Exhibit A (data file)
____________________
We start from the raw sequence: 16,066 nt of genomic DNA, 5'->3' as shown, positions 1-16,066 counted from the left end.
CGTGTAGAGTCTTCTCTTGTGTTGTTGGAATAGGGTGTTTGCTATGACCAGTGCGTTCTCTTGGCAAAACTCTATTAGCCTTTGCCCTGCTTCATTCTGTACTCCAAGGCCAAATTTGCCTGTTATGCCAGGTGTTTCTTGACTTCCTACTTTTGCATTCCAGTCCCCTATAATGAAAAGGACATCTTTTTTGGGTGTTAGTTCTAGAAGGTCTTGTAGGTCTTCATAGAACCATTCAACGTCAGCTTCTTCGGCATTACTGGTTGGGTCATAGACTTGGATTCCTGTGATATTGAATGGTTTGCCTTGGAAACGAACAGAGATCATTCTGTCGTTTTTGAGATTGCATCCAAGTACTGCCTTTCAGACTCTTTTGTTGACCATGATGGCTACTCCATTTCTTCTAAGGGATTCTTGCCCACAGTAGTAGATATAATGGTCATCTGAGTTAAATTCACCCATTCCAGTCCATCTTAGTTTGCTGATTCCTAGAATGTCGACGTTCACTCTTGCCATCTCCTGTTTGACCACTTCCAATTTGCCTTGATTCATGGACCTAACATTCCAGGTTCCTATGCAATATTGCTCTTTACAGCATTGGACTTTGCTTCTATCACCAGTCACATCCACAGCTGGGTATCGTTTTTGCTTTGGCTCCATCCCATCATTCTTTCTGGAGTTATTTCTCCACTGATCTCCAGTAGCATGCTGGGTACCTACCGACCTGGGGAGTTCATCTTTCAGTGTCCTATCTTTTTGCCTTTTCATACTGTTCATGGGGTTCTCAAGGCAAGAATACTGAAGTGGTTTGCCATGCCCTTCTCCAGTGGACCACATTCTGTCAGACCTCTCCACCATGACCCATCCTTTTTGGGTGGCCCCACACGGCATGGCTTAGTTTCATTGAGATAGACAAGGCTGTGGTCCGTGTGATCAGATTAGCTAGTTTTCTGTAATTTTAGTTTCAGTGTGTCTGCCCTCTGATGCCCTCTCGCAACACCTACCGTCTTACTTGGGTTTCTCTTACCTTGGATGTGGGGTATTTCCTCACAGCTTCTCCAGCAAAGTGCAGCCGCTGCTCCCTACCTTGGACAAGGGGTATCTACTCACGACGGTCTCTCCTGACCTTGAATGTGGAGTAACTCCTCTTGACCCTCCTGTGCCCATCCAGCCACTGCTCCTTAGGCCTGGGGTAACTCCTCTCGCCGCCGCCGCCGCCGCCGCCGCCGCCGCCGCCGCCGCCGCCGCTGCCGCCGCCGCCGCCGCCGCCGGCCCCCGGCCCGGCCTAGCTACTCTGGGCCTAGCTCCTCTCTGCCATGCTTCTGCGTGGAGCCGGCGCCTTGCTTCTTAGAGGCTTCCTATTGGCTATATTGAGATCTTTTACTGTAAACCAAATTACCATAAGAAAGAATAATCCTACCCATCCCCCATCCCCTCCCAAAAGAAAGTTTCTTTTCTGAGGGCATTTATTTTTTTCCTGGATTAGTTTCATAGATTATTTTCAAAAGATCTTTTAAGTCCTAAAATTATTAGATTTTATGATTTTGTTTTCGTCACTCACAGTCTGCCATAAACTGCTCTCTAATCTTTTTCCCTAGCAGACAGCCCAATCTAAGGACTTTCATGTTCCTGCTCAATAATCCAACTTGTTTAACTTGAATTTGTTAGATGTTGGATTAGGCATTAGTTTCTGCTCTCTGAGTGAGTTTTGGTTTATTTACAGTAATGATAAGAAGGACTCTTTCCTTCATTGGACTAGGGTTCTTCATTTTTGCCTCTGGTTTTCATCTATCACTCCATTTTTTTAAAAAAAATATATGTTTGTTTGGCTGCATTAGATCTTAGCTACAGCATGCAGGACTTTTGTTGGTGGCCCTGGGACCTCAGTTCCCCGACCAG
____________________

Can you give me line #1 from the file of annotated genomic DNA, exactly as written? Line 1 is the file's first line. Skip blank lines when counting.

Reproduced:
We start from the raw sequence: 16,066 nt of genomic DNA, 5'->3' as shown, positions 1-16,066 counted from the left end.